The current demographic trends indicate that breast cancer will pose an even greater public health concern in future for Pakistan. Additionally, there is a paucity of information regarding breast cancer in Pakistan [12]. Predictions have been used to advocate the allocation of adequate resources for diagnosis and treatment of disease [13,14,15]; however, there is little progress on the subject matter in recent times. These call for enhanced focus on research in the area of breast cancer, in order to generating accurate data.

The aim of the present study is to examine past trends of age-specific breast cancer incidence rates among Pakistani women aged > 15 years; and to estimate the future volume of breast cancer cases in Pakistan through the year 2025. Since we are primarily interested in having predictions that are accurate, thus, to achieve this objective, two statistical methods, namely the functional time series (FTS) models and the log-linear regression (LLR) model are applied. Further, their real forecasting efficacy in epidemic time series was also evaluated.

Methods

Study settings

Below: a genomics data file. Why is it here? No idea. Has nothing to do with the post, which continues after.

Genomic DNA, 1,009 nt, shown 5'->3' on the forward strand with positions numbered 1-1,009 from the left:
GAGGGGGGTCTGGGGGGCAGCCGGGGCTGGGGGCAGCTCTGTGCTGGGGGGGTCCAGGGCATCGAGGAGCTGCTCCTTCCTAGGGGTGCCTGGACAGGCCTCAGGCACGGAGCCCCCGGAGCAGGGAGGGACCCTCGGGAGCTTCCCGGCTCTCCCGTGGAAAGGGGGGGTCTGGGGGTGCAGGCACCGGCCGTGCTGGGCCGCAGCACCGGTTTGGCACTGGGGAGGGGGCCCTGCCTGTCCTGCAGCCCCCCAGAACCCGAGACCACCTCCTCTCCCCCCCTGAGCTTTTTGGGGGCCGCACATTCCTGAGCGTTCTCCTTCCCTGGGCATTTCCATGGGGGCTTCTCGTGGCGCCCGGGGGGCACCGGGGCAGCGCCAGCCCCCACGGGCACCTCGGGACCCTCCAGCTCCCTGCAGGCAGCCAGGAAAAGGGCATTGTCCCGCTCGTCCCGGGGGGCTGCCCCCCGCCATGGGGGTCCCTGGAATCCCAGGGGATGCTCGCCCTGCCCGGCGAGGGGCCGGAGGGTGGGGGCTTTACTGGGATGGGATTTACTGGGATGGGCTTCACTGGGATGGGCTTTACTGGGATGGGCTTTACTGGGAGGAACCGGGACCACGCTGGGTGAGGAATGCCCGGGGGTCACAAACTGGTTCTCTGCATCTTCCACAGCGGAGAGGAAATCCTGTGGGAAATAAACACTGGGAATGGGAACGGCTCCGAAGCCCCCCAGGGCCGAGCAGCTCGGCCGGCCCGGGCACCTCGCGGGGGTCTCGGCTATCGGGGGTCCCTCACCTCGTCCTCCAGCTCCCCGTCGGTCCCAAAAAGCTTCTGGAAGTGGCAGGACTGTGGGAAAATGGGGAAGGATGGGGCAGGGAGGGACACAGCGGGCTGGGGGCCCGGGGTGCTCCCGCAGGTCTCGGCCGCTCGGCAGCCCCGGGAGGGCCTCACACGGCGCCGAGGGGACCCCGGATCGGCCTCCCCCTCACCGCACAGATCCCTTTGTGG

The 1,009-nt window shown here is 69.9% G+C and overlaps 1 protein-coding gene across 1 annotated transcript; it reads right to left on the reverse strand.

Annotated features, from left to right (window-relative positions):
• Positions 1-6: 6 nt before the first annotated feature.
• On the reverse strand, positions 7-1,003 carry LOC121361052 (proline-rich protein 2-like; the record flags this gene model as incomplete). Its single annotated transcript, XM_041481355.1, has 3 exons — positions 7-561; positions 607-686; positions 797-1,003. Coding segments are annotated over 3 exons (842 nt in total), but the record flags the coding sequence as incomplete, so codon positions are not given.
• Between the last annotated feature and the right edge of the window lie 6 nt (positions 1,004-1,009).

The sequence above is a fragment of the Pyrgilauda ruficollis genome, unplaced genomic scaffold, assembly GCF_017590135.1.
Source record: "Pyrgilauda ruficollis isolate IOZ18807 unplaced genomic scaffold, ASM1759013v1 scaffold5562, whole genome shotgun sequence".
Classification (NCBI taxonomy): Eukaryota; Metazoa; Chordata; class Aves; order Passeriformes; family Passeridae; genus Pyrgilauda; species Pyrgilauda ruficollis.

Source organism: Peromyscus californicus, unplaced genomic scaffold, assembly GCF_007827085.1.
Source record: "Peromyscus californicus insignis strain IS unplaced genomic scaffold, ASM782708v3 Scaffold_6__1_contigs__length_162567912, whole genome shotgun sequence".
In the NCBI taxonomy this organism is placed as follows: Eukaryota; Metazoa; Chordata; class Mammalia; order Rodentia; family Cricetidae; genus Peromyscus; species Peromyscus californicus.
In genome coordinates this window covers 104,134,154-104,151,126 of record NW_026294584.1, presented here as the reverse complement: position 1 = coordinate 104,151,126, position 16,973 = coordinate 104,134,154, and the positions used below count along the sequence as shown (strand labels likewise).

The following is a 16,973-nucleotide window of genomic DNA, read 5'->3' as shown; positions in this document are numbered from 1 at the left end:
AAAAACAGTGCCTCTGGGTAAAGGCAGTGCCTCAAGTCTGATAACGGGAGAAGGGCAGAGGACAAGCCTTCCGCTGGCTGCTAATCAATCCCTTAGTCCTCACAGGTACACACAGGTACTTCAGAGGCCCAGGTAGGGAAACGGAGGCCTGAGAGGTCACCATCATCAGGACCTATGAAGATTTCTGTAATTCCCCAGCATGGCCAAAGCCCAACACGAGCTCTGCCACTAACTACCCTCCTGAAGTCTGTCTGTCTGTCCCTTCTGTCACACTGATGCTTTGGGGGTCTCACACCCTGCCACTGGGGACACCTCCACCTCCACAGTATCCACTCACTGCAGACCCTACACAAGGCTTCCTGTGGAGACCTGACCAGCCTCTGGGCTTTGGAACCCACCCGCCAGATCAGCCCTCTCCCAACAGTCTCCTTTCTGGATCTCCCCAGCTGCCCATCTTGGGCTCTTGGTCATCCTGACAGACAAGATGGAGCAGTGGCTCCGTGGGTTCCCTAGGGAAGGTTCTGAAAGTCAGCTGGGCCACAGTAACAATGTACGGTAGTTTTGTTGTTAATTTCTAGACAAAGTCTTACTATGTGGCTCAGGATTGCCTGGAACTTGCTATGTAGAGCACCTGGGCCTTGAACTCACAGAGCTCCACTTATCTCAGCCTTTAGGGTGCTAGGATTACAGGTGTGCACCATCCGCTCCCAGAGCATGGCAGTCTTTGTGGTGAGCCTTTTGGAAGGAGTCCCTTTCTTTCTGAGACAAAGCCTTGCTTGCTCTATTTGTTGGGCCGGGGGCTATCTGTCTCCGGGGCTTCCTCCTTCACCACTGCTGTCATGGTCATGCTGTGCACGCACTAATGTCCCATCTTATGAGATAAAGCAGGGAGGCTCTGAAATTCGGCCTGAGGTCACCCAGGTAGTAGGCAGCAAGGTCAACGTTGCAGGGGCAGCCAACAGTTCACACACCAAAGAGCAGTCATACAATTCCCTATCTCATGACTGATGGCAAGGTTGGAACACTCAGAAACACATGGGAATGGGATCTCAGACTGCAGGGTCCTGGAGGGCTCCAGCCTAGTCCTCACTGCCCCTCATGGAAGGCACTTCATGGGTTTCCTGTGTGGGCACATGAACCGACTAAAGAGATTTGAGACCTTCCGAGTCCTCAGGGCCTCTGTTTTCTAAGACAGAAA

Karachi is the largest metropolitan area in Pakistan with a population of approximately 16 million [16]. Breast cancer cases from neighboring districts/ provinces are referred to the major tertiary care facilities established in the city. Jinnah Post Graduate Medical Centre (JPMC), Karachi Institute of Radiotherapy and Nuclear Medicine (KIRAN) hospital and Civil Hospital, Karachi (CHK) are well established in the diagnosis and treatment of cancer patients. Majority of the population of Karachi and interior Sindh, needing cancer treatment, visit one of these centers for their respective cancer treatment. Thus, at present these institutes provide a comprehensive collection of all breast cancer cases in the Sindh region. The data used in this study were collected from these three centers. Although this is a hospital based data, and therefore have some constraints and biases, it is the major source, which can provide essential clinical, administrative and educational information on breast cancer incidence and allow for the estimation of national pattern in the absence of any population based cancer registry in the country [17].